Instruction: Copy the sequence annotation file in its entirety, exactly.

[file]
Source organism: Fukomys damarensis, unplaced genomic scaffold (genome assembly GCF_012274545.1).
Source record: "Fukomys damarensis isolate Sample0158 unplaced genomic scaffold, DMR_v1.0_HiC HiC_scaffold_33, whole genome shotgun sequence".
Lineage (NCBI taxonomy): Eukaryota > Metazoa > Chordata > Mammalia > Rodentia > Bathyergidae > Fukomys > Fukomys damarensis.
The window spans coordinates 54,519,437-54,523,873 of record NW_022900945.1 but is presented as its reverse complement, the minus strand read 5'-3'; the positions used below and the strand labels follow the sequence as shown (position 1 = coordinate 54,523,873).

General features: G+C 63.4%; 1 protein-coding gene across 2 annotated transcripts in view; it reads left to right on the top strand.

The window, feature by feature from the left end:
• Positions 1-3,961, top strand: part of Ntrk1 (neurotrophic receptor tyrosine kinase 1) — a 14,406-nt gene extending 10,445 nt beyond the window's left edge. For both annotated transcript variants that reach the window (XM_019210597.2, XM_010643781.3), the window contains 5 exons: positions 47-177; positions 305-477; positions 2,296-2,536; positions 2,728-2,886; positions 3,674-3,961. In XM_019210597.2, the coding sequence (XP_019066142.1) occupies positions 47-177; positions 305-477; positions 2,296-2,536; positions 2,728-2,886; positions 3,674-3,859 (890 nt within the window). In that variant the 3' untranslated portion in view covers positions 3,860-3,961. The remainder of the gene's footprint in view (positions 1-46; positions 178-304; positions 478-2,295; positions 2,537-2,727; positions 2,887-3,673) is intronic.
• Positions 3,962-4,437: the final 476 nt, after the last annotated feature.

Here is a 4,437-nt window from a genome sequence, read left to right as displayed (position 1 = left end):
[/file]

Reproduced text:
Source organism: Fukomys damarensis, unplaced genomic scaffold (genome assembly GCF_012274545.1).
Source record: "Fukomys damarensis isolate Sample0158 unplaced genomic scaffold, DMR_v1.0_HiC HiC_scaffold_33, whole genome shotgun sequence".
Lineage (NCBI taxonomy): Eukaryota > Metazoa > Chordata > Mammalia > Rodentia > Bathyergidae > Fukomys > Fukomys damarensis.
The window spans coordinates 54,519,437-54,523,873 of record NW_022900945.1 but is presented as its reverse complement, the minus strand read 5'-3'; the positions used below and the strand labels follow the sequence as shown (position 1 = coordinate 54,523,873).

General features: G+C 63.4%; 1 protein-coding gene across 2 annotated transcripts in view; it reads left to right on the top strand.

The window, feature by feature from the left end:
• Positions 1-3,961, top strand: part of Ntrk1 (neurotrophic receptor tyrosine kinase 1) — a 14,406-nt gene extending 10,445 nt beyond the window's left edge. For both annotated transcript variants that reach the window (XM_019210597.2, XM_010643781.3), the window contains 5 exons: positions 47-177; positions 305-477; positions 2,296-2,536; positions 2,728-2,886; positions 3,674-3,961. In XM_019210597.2, the coding sequence (XP_019066142.1) occupies positions 47-177; positions 305-477; positions 2,296-2,536; positions 2,728-2,886; positions 3,674-3,859 (890 nt within the window). In that variant the 3' untranslated portion in view covers positions 3,860-3,961. The remainder of the gene's footprint in view (positions 1-46; positions 178-304; positions 478-2,295; positions 2,537-2,727; positions 2,887-3,673) is intronic.
• Positions 3,962-4,437: the final 476 nt, after the last annotated feature.

Here is a 4,437-nt window from a genome sequence, read left to right as displayed (position 1 = left end):